• Recognise the role of brain transmitter pathways leading to arousal and to agitation
• Be aware of mechanisms of action of benzodiazepines, antipsychotics and antihistamines and distinguishing sedation from calming effects
• Know the recommendations of NICE guidelines for rapid tranquillisation and the findings of the national POMH-UK audit and be able to contribute to local policies
It is unclear whether there is a direct link between economic crises and changes in suicide rates.
The Lopez-Ibor Foundation launched an initiative to study the possible impact of the economic crisis on European suicide rates.
Data was gathered and analysed from 29 European countries and included the number of deaths by suicide in men and women, the unemployment rate, the gross domestic product (GDP) per capita, the annual economic growth rate and inflation.
There was a strong correlation between suicide rates and all economic indices except GPD per capita in men but only a correlation with unemployment in women. However, the increase in suicide rates occurred several months before the economic crisis emerged.
Overall, this study confirms a general relationship between the economic environment and suicide rates; however, it does not support there being a clear causal relationship between the current economic crisis and an increase in the suicide rate.
Clinical psychiatrists working today owe a great deal to the discoveries of the pharmaceutical industry since 1953, especially in relation to antipsychotic drugs. Yet patients need still better antipsychotics with greater efficacy and fewer side-effects. We should not let nostalgia cloud our judgement.
The evaluation of treatment effects is important to both the clinician and the patient. However, outcomes in randomised trials are often difficult to apply to the clinic. The number needed to treat (NNT) is one method that facilitates the interpretation of clinical trials in a meaningful way. When combined with the number needed to harm (NNH), the balance between the risks and benefits of a particular treatment can be appreciated. We illustrate the use of these concepts by focusing on recent large pragmatic studies of antipsychotics, including CATIE, EUFEST and CUtLASS.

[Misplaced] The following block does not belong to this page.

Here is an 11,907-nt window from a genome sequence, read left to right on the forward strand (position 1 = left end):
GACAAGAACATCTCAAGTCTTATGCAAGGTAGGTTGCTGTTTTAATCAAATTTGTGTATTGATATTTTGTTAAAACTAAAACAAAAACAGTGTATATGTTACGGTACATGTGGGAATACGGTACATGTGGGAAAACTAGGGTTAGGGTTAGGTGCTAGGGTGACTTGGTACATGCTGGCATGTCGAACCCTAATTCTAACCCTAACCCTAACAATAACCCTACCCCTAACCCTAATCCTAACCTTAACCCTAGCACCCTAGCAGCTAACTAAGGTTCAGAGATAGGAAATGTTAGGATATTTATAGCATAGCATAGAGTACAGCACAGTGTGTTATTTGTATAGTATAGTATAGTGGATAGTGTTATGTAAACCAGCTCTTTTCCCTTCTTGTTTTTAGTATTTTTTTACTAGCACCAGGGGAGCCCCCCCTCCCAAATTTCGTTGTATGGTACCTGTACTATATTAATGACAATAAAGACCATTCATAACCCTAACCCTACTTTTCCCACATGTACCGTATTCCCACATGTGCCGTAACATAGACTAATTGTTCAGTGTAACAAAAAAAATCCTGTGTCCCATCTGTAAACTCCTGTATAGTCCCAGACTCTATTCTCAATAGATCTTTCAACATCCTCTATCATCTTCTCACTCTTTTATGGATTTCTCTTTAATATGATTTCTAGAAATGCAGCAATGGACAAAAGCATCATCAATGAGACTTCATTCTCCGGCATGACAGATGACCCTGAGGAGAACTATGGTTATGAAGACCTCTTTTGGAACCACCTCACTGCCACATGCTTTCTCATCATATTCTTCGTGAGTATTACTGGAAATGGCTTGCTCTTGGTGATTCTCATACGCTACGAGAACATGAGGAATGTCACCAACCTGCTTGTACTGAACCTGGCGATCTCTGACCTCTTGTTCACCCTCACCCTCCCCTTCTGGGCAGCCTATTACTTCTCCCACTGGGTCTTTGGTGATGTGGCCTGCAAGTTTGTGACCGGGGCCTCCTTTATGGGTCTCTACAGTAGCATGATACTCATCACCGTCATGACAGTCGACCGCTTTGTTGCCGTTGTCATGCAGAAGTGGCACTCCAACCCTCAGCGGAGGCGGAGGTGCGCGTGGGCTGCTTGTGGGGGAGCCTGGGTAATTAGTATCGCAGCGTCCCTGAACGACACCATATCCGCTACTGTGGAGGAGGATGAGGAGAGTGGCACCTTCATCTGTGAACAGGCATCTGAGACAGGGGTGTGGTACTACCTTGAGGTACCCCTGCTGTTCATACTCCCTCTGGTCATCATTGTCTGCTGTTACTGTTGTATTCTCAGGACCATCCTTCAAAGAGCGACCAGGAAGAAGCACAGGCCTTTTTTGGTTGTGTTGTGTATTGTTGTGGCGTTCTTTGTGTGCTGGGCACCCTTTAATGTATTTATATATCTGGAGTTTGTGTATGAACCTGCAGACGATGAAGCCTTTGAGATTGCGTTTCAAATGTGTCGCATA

The cover of this issue heralds a series of articles in which a visual image derived from cell biology or neuroscience is used to promote understanding of the biological mechanisms fundamental to psychiatry. ‘Images in neuroscience’ are intended to demonstrate the structures and mechanisms of the basic building blocks of brain function, including ionotropic and metabotropic receptors, second messenger systems, specialised ion channels, transmitter pathways, transporters, neuroglial function, and the complex mechanisms within cells that are being revealed, as new genetic associations for mental illness are discovered.
The development of atypical antipsychotics has stimulated research on the treatment of mania. Several well-established options now exist for monotherapy of mania. None of the atypicals has shown greater efficacy than haloperidol in improving manic symptoms, but they all produce fewer extrapyramidal side-effects and they may differ in their effects on depressive symptoms. Combinations of an antipsychotic with lithium or valproate offer further options, with somewhat greater efficacy in treating mania but also with more side-effects.